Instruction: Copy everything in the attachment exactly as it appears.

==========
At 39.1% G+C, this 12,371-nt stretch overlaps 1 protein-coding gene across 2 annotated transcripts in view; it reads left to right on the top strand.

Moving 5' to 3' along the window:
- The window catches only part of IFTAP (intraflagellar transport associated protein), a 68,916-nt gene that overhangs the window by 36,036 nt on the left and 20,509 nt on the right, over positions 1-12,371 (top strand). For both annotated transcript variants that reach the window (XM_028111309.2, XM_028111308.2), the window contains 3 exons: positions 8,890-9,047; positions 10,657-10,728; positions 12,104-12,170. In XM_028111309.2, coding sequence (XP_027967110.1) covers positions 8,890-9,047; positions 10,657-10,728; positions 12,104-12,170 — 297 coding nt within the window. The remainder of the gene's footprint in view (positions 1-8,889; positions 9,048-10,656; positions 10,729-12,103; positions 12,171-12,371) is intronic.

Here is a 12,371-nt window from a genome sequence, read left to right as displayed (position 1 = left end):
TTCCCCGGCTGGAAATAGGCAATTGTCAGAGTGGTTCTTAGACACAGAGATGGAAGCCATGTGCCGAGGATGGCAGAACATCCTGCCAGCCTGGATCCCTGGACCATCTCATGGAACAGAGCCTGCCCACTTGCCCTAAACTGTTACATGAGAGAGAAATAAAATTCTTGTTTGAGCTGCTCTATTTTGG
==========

At 39.1% G+C, this 12,371-nt stretch overlaps 1 protein-coding gene across 2 annotated transcripts in view; it reads left to right on the top strand.

Moving 5' to 3' along the window:
- The window catches only part of IFTAP (intraflagellar transport associated protein), a 68,916-nt gene that overhangs the window by 36,036 nt on the left and 20,509 nt on the right, over positions 1-12,371 (top strand). For both annotated transcript variants that reach the window (XM_028111309.2, XM_028111308.2), the window contains 3 exons: positions 8,890-9,047; positions 10,657-10,728; positions 12,104-12,170. In XM_028111309.2, coding sequence (XP_027967110.1) covers positions 8,890-9,047; positions 10,657-10,728; positions 12,104-12,170 — 297 coding nt within the window. The remainder of the gene's footprint in view (positions 1-8,889; positions 9,048-10,656; positions 10,729-12,103; positions 12,171-12,371) is intronic.

Here is a 12,371-nt window from a genome sequence, read left to right as displayed (position 1 = left end):
TTCCCCGGCTGGAAATAGGCAATTGTCAGAGTGGTTCTTAGACACAGAGATGGAAGCCATGTGCCGAGGATGGCAGAACATCCTGCCAGCCTGGATCCCTGGACCATCTCATGGAACAGAGCCTGCCCACTTGCCCTAAACTGTTACATGAGAGAGAAATAAAATTCTTGTTTGAGCTGCTCTATTTTGG